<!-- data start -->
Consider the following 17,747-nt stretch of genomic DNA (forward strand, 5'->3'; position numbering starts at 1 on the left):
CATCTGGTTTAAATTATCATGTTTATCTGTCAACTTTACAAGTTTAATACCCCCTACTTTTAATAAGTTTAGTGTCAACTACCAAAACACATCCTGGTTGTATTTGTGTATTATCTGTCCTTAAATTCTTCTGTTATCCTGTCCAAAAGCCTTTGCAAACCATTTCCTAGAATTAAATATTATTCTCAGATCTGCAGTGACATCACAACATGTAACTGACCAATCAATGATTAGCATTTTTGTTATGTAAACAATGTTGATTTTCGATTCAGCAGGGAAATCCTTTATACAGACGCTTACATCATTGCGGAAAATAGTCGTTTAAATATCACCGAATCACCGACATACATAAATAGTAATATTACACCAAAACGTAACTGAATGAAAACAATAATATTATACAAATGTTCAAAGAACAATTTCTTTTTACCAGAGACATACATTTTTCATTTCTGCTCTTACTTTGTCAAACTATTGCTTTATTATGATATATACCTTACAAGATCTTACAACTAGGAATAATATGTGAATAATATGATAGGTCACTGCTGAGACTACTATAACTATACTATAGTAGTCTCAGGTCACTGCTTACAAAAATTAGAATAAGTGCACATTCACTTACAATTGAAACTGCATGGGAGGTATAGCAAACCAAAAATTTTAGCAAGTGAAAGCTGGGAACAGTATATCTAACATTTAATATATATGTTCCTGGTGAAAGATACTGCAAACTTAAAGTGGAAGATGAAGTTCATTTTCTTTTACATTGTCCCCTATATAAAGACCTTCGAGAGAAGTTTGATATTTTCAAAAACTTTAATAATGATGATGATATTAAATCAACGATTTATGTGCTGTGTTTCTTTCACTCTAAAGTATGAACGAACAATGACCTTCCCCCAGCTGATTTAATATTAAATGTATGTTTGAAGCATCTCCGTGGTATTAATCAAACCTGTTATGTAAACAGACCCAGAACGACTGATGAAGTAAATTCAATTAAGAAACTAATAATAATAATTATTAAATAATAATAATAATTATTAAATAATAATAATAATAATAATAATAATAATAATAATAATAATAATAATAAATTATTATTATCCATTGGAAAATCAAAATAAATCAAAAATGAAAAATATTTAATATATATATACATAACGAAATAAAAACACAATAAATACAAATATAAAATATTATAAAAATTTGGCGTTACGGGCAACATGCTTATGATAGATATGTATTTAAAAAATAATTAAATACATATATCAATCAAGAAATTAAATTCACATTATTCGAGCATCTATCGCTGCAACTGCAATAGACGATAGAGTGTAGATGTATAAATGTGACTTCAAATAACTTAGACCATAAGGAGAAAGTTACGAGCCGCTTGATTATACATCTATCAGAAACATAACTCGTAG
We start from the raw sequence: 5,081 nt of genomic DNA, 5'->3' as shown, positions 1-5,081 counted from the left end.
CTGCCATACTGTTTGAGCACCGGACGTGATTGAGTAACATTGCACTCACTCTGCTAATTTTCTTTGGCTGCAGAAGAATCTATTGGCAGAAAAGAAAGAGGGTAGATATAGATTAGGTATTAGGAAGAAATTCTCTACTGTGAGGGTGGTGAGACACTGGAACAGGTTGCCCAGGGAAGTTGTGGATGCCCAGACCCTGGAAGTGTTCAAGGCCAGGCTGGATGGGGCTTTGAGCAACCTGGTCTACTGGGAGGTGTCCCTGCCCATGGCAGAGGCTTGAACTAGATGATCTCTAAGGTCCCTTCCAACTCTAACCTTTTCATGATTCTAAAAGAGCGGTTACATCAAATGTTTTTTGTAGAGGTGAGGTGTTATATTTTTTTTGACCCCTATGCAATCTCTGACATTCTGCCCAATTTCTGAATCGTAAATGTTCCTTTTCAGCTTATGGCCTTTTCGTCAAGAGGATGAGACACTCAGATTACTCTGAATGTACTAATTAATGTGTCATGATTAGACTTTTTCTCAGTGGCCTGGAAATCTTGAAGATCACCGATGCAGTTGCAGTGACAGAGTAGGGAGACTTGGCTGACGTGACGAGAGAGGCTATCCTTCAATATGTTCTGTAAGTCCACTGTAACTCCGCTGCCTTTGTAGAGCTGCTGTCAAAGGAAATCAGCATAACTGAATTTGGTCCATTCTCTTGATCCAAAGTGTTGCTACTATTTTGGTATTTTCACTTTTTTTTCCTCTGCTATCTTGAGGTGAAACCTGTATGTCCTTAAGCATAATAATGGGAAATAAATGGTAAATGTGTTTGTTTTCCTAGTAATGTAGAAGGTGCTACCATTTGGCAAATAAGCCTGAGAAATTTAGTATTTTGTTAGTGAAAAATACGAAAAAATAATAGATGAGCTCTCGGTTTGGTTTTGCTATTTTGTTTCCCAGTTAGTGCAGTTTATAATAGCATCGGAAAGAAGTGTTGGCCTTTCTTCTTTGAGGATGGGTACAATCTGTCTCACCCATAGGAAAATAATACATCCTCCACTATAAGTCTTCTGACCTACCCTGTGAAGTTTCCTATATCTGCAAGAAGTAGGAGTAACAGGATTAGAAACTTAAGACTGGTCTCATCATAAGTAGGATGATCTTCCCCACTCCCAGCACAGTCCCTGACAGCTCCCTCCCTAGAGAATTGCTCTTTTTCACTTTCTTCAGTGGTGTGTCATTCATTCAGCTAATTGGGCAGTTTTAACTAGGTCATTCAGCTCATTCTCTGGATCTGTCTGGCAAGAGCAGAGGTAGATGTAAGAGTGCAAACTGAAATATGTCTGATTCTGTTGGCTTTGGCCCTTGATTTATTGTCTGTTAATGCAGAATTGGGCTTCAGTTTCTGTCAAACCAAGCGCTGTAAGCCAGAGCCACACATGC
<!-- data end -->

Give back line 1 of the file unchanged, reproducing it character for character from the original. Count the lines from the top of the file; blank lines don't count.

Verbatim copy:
Consider the following 17,747-nt stretch of genomic DNA (forward strand, 5'->3'; position numbering starts at 1 on the left):